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This article takes interest in reocentric thinking, as well as in the ways such thinking is brought to bear on research on language and social life. Reocentric thinking, understood as referential theories that treat words as standing for things, is pervasive throughout the history of (Western) linguistic thought. Yet, its manifestations in descript...
Article
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This article deals with the politics of classification in contemporary Sweden. It analyses the language political dispute that has developed over the language political regulation of O ̈vdalsk, a non-standard form of Scandinavian spoken in A ̈ lvdalen in northern central Sweden. The analysis focuses on the ways in which a discursive exchange over m...
Article
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Social agents often stake claims to the naming operations that are embedded in official discourse. The present article explores the metapragmatics of such investments. Drawing on post-Austinian theories of naming (Kripke, Harris, Bourdieu, Silverstein), the article analyses the contentious process of naming roads in a rural community in Sweden. In...
Article
Full-text available
This article deals with mobile semiotics. First and foremost, it discusses mobility as a semiotic device. The analysis engages with backjumps, a genre of train graffiti that draws inventively on various forms of movement. The term backjump refers to any fairly elaborate graffiti piece painted on trains in traffic, notably during the trains’ extende...
Article
Full-text available
This article deals with the symbolic and material formation of an authenticated register of Övdalsk - a Scandinavian local language - unfolding in a situated engagement with grammatical artefacts. Seeking to refine the often underspecified category of the indexically 'pre-shift,' 'traditional,' 'old' or, in some other way, temporally authenticated...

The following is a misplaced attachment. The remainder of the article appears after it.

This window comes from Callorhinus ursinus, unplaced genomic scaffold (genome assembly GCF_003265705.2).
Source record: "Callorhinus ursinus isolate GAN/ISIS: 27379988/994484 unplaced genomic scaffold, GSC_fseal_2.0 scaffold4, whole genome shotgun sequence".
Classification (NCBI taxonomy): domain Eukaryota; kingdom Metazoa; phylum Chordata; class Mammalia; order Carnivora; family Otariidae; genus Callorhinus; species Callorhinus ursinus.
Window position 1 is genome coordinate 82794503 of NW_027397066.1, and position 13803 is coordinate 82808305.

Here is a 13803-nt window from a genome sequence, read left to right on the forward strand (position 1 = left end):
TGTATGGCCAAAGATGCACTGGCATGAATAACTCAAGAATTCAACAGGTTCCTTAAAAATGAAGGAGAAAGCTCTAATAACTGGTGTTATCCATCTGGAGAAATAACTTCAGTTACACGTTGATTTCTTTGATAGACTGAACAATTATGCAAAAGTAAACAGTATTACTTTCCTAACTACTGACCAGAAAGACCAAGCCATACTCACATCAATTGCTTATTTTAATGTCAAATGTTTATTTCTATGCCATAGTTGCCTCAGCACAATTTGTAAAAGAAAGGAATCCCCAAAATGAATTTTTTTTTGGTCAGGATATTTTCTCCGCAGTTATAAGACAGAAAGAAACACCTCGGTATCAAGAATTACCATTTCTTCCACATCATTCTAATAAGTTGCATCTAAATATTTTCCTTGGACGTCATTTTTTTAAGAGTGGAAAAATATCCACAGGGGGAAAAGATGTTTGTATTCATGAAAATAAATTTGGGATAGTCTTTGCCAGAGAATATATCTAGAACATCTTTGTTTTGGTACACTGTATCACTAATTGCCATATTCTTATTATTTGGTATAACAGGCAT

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Projects

Projects (2)
Project
Funded by The Joint Committee for Nordic Research Councils in the Humanities and Social Sciences (NOS-HS), this project explores the sociolinguistics of multilingualism in Denmark, Finland and Sweden. The original application was titled ”Contact zones in the Nordic countries: multilingualism, mobility, and diversifying diversity”, and included scholars from the University of Jyväskylä, the University of Copenhagen and Stockholm University. Responding to the goals of the project, workshops were organized (2017–2020) in Copenhagen, Stockholm and Jyväskylä, engaging the following invited discussants and plenary speakers: Professor Karel Arnaut, Professor Monica Heller and Professor Brigitta Busch. Insights gained through that work materialized eventually in a special issue — ”Spaces of upset in the Nordic region: Sociolinguistics beyond cohesion and consensus in Denmark, Finland, and Sweden” — to appear in the May issue of the International Journal of the Sociology of Language (no 275, edited by Salö, Karlander, Leppänen & Westinen). The following scholars were included in the original application. From the University of Jyväskylä team: Sirpa Leppänen (grant holder) Samu Kytölä, Elina Westinen, Saija Peuronen, Piia Jäntti, and Sonya Sahradyan. From the University of Copenhagen team: Janus Spindler Møller, Martha Karrebæk, Lian Malai Madsen Andreas Stæhr, Thomas Rørbeck Nørreby, and Astrid Ag. From the Stockholm University team: Christopher Stroud, Caroline Kerfoot, Natalia Ganuza, Linus Salö, David Karlander, and Linnea Hanell. Other scholars, e.g. Heini Lehtonen, Maria Rydell, Marta Kirilova and Luke Holmes and others, joined in as the project proceeded.